A more detailed breakdown of cases by county can be found on the DHS website.

RELATED: Live updates: MDH reports 2,705 new COVID-19 cases Sunday, 70 deaths

11 a.m.

The Minnesota Department of Health (MDH) reported 2,705 new COVID-19 cases Sunday, along with 70 new deaths.

MDH's COVID-19 case definition includes both antigen testing and polymerase chain reaction (PCR) testing. Positive PCR test results are considered confirmed cases, while positive antigen test results are considered probable cases.  

Sunday's new case total includes 2,528 confirmed cases and 177 probable cases.

RELATED: What are the different types of coronavirus tests?

The total number of Minnesotans who have tested positive for the virus since the pandemic began is now 397,319, with 12,049 of those as antigen test results. 

MDH says 70 new deaths from the virus were reported, which pushes the total number of fatalities in Minnesota to 4,850.

To date, 20,547 Minnesotans have been hospitalized with the coronavirus since the pandemic started, with 4,412 of them needing care in the ICU.

MDH reports that 369,912 people once diagnosed with the virus have recovered enough that they no longer need isolation.

Of those who have tested positive, people between the ages of 20-24 account for the most cases with 40,806 cases and three deaths, and ages 25-29 follow with
35,697 cases and six deaths. Those between 85 and 89 years old account for the highest number of fatalities in one age group with 918 out of 5,241 cases.

In terms of likely exposure to the coronavirus, MDH says 82,393 cases were the result of community transmission with no known contact with an infected person, and 75,721 had known contact with a person who has a confirmed case.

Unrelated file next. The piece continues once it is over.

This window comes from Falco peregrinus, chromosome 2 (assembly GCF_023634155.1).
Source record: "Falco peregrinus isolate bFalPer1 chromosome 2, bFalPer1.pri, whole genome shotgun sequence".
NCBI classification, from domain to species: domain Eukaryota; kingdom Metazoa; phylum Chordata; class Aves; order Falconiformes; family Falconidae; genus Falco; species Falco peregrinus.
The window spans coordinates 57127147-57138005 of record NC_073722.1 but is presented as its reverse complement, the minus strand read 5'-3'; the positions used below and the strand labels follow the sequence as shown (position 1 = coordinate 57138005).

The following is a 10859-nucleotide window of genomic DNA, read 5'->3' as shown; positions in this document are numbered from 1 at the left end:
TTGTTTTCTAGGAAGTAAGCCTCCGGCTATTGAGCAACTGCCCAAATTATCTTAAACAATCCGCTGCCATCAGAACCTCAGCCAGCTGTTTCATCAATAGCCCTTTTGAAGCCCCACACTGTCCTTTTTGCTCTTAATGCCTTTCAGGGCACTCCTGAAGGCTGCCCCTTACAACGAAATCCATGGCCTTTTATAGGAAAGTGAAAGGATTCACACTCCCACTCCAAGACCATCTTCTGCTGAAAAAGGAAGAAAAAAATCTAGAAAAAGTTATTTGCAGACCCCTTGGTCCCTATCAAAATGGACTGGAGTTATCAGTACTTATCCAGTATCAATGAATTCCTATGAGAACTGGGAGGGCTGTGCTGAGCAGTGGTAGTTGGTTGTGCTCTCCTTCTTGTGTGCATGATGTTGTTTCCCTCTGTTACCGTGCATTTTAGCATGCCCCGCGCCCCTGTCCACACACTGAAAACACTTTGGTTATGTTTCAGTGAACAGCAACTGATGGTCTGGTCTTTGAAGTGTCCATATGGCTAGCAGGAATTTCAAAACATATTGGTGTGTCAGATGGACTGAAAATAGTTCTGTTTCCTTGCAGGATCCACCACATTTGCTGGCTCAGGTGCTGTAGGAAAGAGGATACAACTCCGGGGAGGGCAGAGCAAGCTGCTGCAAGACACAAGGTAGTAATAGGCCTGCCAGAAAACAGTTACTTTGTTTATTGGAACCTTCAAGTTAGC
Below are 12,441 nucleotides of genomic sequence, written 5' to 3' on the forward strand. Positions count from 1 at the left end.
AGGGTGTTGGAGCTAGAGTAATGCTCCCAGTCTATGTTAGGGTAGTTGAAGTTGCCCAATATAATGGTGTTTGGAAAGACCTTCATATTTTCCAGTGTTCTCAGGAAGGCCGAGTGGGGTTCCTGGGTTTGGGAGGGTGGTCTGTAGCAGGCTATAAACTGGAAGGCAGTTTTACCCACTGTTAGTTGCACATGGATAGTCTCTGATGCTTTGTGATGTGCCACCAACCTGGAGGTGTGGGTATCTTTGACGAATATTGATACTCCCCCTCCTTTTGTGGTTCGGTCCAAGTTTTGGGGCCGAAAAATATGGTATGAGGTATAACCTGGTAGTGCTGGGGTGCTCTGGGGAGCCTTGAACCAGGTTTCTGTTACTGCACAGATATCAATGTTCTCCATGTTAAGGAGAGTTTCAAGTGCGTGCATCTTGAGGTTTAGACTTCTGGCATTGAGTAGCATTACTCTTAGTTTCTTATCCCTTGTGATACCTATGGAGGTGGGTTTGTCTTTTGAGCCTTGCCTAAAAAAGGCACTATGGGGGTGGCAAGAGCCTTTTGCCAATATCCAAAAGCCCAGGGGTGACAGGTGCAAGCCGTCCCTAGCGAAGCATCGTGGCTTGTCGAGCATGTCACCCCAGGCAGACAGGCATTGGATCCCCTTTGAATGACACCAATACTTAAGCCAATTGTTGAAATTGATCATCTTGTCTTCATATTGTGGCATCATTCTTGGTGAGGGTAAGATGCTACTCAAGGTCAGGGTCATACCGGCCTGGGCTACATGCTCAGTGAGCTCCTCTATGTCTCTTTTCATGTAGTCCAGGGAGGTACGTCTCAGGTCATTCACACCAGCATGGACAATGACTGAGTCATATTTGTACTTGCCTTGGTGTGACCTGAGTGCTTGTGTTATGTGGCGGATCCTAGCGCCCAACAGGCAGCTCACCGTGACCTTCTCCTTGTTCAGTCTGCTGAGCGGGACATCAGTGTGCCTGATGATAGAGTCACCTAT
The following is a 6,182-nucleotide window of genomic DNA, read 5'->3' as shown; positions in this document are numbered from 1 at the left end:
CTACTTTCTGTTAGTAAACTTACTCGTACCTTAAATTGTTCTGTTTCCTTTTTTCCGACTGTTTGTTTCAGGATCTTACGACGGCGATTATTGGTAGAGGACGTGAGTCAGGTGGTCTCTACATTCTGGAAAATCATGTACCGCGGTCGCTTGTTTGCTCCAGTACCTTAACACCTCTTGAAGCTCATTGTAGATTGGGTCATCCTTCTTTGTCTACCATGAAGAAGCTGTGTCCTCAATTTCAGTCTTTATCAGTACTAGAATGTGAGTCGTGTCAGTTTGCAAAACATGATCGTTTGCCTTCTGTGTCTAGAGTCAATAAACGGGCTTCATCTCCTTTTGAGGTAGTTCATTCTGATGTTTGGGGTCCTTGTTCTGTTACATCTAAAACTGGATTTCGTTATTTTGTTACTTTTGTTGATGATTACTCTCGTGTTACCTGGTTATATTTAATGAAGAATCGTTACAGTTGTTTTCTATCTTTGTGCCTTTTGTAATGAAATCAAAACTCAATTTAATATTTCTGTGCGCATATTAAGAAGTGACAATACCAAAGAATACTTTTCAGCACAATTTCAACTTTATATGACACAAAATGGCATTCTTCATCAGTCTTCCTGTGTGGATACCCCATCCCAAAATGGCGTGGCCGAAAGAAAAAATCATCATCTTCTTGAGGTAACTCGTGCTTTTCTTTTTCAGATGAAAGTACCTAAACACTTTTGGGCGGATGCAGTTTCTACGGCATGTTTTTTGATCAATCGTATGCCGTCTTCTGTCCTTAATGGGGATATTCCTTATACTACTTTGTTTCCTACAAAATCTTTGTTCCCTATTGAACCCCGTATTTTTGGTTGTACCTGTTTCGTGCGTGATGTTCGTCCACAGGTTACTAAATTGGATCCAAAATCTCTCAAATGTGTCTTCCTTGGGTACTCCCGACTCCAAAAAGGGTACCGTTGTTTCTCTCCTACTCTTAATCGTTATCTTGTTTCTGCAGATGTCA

A total of 32,762 cases involved exposure in a congregate living setting,
6,890 were in a corrections setting, and 820 were in a homeless shelter. MDH data shows 17,020 were linked to an outbreak outside of congregate living or health care.

MDH says 24,238 cases were linked to travel. Health care workers or patients account for 11,384 of diagnosed COVID-19 cases. The source of transmission for 146,091 cases is still unknown or missing.

MDH has prioritized testing for people in congregate care, hospitalized patients and health care workers, which may impact the scale of those numbers. However, now MDH is urging anyone who is symptomatic or even asymptomatic to be tested. Testing locations can be found online.

Hennepin County has the most COVID activity in the state with 82,734 cases and 1,313 deaths, followed by Ramsey County with 35,491 cases and 631 deaths, Dakota County with 28,677 cases and 255 deaths and Anoka County with 27,829 cases and 291 deaths.

Full data, including a breakdown of PCR and antigen test totals in some categories, can be found on MDH's website.

KARE 11’s coverage of the coronavirus is rooted in Facts, not Fear. Visit kare11.com/coronavirus for comprehensive coverage. Have a question? Text it to us at 763-797-7215. And get the latest coronavirus updates sent right to your inbox every morning. Subscribe to the KARE 11 Sunrise newsletter here. Help local families in need: www.kare11.com/give11

The state of Minnesota has set up a data portal online at mn.gov/covid19.